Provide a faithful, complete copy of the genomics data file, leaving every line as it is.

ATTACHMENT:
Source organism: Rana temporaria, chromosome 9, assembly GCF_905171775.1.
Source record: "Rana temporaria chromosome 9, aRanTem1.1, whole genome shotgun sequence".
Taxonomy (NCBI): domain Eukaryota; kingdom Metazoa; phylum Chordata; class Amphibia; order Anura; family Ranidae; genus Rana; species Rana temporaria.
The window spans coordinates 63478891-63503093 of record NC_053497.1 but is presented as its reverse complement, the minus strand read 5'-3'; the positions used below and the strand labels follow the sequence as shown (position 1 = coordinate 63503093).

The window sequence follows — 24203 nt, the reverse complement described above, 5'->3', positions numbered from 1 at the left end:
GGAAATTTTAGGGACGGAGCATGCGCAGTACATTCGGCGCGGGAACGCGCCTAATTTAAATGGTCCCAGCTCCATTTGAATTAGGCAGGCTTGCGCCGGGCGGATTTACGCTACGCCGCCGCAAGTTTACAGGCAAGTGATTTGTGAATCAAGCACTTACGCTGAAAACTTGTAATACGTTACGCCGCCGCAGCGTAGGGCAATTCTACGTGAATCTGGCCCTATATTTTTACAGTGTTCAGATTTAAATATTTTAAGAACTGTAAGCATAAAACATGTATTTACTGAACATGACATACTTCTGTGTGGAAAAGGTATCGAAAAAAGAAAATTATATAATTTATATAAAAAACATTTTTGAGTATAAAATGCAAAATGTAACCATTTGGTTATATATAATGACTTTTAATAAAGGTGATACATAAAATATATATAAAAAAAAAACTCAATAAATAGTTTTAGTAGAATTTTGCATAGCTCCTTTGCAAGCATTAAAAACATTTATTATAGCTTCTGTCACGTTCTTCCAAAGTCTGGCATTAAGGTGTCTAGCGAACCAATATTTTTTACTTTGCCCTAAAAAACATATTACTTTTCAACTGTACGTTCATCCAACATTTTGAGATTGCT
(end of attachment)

Source organism: Rana temporaria, chromosome 9, assembly GCF_905171775.1.
Source record: "Rana temporaria chromosome 9, aRanTem1.1, whole genome shotgun sequence".
Taxonomy (NCBI): domain Eukaryota; kingdom Metazoa; phylum Chordata; class Amphibia; order Anura; family Ranidae; genus Rana; species Rana temporaria.
The window spans coordinates 63478891-63503093 of record NC_053497.1 but is presented as its reverse complement, the minus strand read 5'-3'; the positions used below and the strand labels follow the sequence as shown (position 1 = coordinate 63503093).

The window sequence follows — 24203 nt, the reverse complement described above, 5'->3', positions numbered from 1 at the left end:
GGAAATTTTAGGGACGGAGCATGCGCAGTACATTCGGCGCGGGAACGCGCCTAATTTAAATGGTCCCAGCTCCATTTGAATTAGGCAGGCTTGCGCCGGGCGGATTTACGCTACGCCGCCGCAAGTTTACAGGCAAGTGATTTGTGAATCAAGCACTTACGCTGAAAACTTGTAATACGTTACGCCGCCGCAGCGTAGGGCAATTCTACGTGAATCTGGCCCTATATTTTTACAGTGTTCAGATTTAAATATTTTAAGAACTGTAAGCATAAAACATGTATTTACTGAACATGACATACTTCTGTGTGGAAAAGGTATCGAAAAAAGAAAATTATATAATTTATATAAAAAACATTTTTGAGTATAAAATGCAAAATGTAACCATTTGGTTATATATAATGACTTTTAATAAAGGTGATACATAAAATATATATAAAAAAAAAACTCAATAAATAGTTTTAGTAGAATTTTGCATAGCTCCTTTGCAAGCATTAAAAACATTTATTATAGCTTCTGTCACGTTCTTCCAAAGTCTGGCATTAAGGTGTCTAGCGAACCAATATTTTTTACTTTGCCCTAAAAAACATATTACTTTTCAACTGTACGTTCATCCAACATTTTGAGATTGCT